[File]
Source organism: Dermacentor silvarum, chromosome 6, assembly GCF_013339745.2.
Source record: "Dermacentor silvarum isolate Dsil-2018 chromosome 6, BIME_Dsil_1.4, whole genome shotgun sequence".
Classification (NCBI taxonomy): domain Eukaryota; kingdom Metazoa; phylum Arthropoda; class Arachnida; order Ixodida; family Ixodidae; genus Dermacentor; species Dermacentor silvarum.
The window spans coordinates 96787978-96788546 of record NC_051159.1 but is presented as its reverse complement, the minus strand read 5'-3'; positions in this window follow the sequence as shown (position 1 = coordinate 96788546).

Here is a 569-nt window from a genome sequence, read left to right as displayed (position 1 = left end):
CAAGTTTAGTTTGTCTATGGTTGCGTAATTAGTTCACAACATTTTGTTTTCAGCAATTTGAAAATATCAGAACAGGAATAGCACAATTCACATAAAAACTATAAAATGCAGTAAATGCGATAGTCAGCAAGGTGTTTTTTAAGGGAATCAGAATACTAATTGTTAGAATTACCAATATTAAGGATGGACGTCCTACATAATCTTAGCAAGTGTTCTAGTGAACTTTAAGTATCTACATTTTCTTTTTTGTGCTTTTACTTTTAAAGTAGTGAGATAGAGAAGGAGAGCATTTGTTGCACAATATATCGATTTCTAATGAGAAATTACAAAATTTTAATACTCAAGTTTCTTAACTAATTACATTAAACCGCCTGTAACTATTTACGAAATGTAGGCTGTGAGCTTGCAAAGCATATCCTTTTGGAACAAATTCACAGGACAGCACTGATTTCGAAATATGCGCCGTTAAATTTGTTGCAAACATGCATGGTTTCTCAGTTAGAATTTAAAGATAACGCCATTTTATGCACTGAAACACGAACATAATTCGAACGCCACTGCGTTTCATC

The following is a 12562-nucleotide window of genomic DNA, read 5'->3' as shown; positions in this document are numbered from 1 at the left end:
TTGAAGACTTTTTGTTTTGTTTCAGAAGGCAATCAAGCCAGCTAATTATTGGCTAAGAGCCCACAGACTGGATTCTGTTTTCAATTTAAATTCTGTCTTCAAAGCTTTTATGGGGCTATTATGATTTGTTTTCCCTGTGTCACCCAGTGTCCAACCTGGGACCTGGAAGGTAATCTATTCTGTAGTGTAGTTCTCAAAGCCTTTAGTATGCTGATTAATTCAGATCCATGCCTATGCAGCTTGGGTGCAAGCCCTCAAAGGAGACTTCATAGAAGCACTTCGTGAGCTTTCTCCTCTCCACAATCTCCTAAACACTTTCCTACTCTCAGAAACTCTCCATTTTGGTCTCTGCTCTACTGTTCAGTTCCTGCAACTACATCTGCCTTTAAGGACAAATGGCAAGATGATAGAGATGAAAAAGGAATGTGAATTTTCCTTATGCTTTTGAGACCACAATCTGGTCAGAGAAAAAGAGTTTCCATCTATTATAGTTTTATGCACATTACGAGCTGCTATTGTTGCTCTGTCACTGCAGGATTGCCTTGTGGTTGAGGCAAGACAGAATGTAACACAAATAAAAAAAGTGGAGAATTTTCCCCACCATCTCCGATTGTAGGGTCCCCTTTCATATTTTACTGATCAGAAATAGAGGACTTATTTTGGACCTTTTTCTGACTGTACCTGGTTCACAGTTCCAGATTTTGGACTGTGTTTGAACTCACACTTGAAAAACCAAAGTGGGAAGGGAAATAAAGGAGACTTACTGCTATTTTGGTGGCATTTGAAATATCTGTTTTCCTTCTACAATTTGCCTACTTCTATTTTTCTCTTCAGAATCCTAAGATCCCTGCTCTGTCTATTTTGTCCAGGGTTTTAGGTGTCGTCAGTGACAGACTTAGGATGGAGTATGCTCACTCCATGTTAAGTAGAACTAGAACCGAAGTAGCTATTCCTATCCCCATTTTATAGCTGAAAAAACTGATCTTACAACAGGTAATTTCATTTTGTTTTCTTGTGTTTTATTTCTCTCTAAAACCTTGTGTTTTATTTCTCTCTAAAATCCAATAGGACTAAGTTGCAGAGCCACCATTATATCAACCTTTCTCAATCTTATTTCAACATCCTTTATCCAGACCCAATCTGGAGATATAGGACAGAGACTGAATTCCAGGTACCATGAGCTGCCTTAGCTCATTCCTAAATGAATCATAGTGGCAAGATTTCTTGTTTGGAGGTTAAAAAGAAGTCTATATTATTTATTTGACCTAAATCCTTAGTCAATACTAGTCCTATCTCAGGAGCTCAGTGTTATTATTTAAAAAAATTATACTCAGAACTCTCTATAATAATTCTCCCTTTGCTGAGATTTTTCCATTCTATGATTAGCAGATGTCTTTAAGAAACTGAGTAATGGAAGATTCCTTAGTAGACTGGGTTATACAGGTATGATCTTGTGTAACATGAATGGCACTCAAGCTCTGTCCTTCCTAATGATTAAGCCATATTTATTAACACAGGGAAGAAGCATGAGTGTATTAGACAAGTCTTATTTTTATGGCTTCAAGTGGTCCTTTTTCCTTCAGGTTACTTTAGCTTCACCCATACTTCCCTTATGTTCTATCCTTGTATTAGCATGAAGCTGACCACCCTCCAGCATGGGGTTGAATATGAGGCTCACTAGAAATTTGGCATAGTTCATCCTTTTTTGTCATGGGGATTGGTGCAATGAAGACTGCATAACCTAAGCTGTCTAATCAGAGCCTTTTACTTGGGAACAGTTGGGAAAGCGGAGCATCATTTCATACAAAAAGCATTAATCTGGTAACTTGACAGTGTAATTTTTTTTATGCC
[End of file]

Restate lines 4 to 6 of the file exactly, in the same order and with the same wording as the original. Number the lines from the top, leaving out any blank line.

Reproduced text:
The window spans coordinates 96787978-96788546 of record NC_051159.1 but is presented as its reverse complement, the minus strand read 5'-3'; positions in this window follow the sequence as shown (position 1 = coordinate 96788546).

Here is a 569-nt window from a genome sequence, read left to right as displayed (position 1 = left end):
CAAGTTTAGTTTGTCTATGGTTGCGTAATTAGTTCACAACATTTTGTTTTCAGCAATTTGAAAATATCAGAACAGGAATAGCACAATTCACATAAAAACTATAAAATGCAGTAAATGCGATAGTCAGCAAGGTGTTTTTTAAGGGAATCAGAATACTAATTGTTAGAATTACCAATATTAAGGATGGACGTCCTACATAATCTTAGCAAGTGTTCTAGTGAACTTTAAGTATCTACATTTTCTTTTTTGTGCTTTTACTTTTAAAGTAGTGAGATAGAGAAGGAGAGCATTTGTTGCACAATATATCGATTTCTAATGAGAAATTACAAAATTTTAATACTCAAGTTTCTTAACTAATTACATTAAACCGCCTGTAACTATTTACGAAATGTAGGCTGTGAGCTTGCAAAGCATATCCTTTTGGAACAAATTCACAGGACAGCACTGATTTCGAAATATGCGCCGTTAAATTTGTTGCAAACATGCATGGTTTCTCAGTTAGAATTTAAAGATAACGCCATTTTATGCACTGAAACACGAACATAATTCGAACGCCACTGCGTTTCATC